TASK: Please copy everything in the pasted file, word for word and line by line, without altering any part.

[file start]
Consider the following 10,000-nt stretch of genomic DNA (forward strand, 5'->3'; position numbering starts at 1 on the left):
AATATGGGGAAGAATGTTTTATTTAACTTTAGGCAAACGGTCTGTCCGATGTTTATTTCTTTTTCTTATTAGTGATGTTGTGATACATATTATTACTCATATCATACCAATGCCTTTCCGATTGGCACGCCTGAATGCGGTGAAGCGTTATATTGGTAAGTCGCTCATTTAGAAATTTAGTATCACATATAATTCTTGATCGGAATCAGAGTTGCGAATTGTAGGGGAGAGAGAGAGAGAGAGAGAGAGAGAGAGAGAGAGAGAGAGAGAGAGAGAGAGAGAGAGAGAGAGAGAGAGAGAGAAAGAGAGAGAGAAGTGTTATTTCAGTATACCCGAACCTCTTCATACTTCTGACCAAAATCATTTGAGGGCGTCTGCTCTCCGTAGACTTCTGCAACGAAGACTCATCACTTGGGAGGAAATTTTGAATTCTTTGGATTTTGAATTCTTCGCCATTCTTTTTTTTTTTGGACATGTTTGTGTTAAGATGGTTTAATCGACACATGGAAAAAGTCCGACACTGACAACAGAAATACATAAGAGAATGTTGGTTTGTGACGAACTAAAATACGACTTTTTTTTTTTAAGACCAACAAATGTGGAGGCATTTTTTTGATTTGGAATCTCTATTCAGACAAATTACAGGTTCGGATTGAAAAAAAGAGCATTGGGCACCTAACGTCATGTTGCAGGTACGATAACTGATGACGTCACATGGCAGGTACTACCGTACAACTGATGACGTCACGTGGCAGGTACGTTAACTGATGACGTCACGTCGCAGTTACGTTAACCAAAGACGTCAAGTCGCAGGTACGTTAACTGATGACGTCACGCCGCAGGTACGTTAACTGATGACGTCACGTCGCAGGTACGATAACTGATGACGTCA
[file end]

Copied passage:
Consider the following 10,000-nt stretch of genomic DNA (forward strand, 5'->3'; position numbering starts at 1 on the left):
AATATGGGGAAGAATGTTTTATTTAACTTTAGGCAAACGGTCTGTCCGATGTTTATTTCTTTTTCTTATTAGTGATGTTGTGATACATATTATTACTCATATCATACCAATGCCTTTCCGATTGGCACGCCTGAATGCGGTGAAGCGTTATATTGGTAAGTCGCTCATTTAGAAATTTAGTATCACATATAATTCTTGATCGGAATCAGAGTTGCGAATTGTAGGGGAGAGAGAGAGAGAGAGAGAGAGAGAGAGAGAGAGAGAGAGAGAGAGAGAGAGAGAGAGAGAGAGAGAGAGAGAGAAAGAGAGAGAGAAGTGTTATTTCAGTATACCCGAACCTCTTCATACTTCTGACCAAAATCATTTGAGGGCGTCTGCTCTCCGTAGACTTCTGCAACGAAGACTCATCACTTGGGAGGAAATTTTGAATTCTTTGGATTTTGAATTCTTCGCCATTCTTTTTTTTTTTGGACATGTTTGTGTTAAGATGGTTTAATCGACACATGGAAAAAGTCCGACACTGACAACAGAAATACATAAGAGAATGTTGGTTTGTGACGAACTAAAATACGACTTTTTTTTTTTAAGACCAACAAATGTGGAGGCATTTTTTTGATTTGGAATCTCTATTCAGACAAATTACAGGTTCGGATTGAAAAAAAGAGCATTGGGCACCTAACGTCATGTTGCAGGTACGATAACTGATGACGTCACATGGCAGGTACTACCGTACAACTGATGACGTCACGTGGCAGGTACGTTAACTGATGACGTCACGTCGCAGTTACGTTAACCAAAGACGTCAAGTCGCAGGTACGTTAACTGATGACGTCACGCCGCAGGTACGTTAACTGATGACGTCACGTCGCAGGTACGATAACTGATGACGTCA